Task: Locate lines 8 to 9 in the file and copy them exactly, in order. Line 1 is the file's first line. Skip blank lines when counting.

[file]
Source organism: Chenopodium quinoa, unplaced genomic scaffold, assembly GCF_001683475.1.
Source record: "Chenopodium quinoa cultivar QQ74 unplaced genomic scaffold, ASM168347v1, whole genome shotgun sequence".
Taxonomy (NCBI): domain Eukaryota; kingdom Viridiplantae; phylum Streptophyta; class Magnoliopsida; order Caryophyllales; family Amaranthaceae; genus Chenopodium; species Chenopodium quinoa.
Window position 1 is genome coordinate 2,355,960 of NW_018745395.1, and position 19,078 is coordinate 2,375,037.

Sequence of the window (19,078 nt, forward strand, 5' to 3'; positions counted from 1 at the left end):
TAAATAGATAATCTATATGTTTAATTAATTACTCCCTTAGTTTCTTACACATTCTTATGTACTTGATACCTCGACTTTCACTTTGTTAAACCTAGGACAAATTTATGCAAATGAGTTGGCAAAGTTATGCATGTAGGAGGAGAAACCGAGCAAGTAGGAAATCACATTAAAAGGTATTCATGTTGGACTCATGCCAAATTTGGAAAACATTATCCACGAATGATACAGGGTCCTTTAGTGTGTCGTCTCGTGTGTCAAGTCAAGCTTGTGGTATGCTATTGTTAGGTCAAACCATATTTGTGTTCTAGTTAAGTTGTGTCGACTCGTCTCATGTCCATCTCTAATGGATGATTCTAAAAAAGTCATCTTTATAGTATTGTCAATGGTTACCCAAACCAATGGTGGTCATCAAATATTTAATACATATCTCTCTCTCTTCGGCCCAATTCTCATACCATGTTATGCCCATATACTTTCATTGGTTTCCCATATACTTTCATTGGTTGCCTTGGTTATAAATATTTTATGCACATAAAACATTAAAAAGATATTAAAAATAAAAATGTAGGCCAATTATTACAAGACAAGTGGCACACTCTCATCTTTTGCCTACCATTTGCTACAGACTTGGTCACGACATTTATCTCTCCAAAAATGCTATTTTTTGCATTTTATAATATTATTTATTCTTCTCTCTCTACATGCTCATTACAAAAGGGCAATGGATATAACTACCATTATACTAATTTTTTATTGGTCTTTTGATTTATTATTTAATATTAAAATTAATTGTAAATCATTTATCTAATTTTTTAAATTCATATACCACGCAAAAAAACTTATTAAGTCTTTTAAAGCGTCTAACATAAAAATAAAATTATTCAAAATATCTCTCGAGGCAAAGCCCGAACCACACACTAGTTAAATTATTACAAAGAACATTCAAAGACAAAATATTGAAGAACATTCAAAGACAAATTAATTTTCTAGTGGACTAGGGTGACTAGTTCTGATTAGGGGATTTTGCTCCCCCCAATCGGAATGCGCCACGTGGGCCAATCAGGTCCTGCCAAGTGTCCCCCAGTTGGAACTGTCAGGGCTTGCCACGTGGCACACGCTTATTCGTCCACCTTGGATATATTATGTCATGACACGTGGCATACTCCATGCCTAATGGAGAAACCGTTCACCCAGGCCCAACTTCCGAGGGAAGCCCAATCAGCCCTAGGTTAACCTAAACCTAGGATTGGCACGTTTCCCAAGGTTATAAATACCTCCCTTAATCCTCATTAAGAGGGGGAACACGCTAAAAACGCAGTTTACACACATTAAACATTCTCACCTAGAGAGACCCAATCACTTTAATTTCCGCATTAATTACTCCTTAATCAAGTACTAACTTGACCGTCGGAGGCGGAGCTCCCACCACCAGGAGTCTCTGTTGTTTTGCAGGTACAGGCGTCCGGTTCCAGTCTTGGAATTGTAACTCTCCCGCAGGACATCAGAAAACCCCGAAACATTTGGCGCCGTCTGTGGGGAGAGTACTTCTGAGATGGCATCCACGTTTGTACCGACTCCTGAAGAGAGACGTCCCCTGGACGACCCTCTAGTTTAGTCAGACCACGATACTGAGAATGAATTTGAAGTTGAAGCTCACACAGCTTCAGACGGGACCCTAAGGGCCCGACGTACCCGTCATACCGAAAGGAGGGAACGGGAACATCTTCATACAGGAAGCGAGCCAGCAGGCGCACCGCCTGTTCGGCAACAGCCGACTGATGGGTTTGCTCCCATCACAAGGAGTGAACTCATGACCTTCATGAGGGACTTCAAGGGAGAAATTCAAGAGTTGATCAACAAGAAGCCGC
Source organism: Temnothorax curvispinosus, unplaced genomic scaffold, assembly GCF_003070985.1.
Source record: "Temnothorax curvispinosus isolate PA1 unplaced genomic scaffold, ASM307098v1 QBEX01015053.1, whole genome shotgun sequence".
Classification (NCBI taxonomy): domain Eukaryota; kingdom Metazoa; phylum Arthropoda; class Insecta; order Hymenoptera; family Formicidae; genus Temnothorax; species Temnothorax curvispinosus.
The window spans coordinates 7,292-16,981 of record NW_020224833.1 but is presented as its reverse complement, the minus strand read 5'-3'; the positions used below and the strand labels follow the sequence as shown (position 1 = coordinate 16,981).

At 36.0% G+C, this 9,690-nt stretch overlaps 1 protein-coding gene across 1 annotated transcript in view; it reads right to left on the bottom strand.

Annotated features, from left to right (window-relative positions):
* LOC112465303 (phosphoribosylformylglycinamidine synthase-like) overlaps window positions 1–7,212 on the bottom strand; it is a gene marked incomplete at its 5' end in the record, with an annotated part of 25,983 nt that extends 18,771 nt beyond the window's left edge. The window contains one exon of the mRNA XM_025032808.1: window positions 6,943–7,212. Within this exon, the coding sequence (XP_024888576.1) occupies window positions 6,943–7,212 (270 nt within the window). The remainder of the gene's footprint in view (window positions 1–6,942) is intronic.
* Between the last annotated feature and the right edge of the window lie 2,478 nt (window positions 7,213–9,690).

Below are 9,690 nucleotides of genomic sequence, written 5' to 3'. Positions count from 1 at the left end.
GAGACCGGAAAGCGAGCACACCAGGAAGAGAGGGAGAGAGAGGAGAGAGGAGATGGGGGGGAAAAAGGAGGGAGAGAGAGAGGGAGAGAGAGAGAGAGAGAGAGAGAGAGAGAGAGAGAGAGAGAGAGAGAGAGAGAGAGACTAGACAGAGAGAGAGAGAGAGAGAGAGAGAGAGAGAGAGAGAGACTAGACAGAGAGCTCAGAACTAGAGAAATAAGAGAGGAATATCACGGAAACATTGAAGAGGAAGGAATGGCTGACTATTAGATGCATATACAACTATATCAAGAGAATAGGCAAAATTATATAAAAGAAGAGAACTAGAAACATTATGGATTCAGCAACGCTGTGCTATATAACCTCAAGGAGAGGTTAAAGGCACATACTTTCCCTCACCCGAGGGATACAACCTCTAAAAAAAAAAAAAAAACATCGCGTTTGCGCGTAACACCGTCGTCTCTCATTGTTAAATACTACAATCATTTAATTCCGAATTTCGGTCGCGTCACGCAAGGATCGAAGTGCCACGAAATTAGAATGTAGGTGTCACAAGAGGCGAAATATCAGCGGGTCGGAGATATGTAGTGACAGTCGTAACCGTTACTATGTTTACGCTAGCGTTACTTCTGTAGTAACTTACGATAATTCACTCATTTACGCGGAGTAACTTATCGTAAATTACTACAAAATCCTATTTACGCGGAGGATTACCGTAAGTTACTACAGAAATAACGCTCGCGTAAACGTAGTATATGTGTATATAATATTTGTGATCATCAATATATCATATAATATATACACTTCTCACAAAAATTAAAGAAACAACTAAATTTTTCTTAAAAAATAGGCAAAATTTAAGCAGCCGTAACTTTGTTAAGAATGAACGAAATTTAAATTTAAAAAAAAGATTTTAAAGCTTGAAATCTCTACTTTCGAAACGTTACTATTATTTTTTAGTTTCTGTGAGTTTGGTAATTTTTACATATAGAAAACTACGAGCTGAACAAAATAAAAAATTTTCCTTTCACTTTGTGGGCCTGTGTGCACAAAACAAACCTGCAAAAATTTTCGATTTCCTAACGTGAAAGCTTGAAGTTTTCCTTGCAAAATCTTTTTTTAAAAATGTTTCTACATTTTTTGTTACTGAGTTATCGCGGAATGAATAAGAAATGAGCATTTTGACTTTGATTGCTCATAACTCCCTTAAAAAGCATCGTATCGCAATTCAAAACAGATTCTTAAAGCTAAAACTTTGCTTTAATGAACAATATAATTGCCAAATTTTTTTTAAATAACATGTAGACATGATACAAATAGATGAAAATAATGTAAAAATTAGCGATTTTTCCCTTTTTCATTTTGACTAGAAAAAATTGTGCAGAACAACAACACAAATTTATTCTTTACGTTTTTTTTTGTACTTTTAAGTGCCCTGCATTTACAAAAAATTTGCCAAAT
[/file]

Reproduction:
Source record: "Temnothorax curvispinosus isolate PA1 unplaced genomic scaffold, ASM307098v1 QBEX01015053.1, whole genome shotgun sequence".
Classification (NCBI taxonomy): domain Eukaryota; kingdom Metazoa; phylum Arthropoda; class Insecta; order Hymenoptera; family Formicidae; genus Temnothorax; species Temnothorax curvispinosus.